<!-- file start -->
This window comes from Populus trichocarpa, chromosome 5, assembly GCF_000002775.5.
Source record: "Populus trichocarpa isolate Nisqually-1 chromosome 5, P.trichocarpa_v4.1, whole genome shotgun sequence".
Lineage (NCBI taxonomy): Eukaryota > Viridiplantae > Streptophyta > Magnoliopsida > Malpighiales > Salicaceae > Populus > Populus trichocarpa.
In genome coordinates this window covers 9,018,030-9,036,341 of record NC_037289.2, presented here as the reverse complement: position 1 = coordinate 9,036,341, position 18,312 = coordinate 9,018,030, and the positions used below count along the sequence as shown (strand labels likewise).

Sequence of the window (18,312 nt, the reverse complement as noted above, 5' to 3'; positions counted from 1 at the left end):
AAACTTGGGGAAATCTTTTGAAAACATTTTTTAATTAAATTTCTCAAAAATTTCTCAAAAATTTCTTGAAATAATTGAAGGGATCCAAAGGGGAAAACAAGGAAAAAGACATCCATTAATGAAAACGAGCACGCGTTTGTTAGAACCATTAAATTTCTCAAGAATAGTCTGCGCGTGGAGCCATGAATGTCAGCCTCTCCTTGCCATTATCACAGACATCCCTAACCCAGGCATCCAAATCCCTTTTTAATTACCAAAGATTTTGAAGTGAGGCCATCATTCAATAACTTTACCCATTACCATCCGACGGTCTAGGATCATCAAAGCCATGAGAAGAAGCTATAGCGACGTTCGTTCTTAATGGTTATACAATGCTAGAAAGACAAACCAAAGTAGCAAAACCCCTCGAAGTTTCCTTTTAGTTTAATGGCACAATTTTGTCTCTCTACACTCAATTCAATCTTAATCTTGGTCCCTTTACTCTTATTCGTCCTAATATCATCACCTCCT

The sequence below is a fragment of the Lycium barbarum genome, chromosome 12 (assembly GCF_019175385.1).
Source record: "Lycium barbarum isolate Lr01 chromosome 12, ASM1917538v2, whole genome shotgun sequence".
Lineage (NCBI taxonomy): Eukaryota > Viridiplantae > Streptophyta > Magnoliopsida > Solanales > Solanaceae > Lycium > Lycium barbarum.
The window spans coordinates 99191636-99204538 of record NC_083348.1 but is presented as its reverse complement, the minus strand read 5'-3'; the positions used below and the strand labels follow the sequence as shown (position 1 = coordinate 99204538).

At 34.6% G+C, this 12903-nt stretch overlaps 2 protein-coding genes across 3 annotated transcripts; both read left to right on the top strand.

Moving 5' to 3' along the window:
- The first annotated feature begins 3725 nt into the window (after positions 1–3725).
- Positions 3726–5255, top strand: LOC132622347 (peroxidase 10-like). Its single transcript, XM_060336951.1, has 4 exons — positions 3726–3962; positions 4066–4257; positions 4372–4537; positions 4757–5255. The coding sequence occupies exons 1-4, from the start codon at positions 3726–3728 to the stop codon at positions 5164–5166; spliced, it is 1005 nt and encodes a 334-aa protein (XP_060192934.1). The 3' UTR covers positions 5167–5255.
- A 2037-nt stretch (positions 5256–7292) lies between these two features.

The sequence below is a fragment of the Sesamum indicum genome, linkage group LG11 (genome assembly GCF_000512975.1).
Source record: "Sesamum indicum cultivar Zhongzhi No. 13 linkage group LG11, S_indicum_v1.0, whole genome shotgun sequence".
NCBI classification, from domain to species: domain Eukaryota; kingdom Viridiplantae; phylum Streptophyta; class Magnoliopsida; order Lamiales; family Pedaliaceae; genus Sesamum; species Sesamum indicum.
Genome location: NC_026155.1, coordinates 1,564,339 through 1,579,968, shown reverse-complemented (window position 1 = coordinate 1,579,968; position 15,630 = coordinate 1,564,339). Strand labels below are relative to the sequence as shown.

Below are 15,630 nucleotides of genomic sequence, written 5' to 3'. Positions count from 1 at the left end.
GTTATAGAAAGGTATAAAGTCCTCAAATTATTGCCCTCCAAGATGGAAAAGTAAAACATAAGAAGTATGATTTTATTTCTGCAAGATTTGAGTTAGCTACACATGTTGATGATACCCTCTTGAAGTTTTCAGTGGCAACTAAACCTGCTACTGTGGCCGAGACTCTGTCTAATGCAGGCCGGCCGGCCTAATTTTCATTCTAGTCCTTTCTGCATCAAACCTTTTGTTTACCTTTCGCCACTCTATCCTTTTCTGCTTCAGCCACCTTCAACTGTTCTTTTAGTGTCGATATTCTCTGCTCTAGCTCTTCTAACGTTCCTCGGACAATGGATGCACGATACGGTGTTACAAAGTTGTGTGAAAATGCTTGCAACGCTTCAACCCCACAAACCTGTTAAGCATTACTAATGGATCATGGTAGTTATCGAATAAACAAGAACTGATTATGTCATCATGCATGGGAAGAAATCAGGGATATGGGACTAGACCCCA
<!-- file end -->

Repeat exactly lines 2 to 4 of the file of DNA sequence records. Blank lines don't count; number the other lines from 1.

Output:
Source record: "Populus trichocarpa isolate Nisqually-1 chromosome 5, P.trichocarpa_v4.1, whole genome shotgun sequence".
Lineage (NCBI taxonomy): Eukaryota > Viridiplantae > Streptophyta > Magnoliopsida > Malpighiales > Salicaceae > Populus > Populus trichocarpa.
In genome coordinates this window covers 9,018,030-9,036,341 of record NC_037289.2, presented here as the reverse complement: position 1 = coordinate 9,036,341, position 18,312 = coordinate 9,018,030, and the positions used below count along the sequence as shown (strand labels likewise).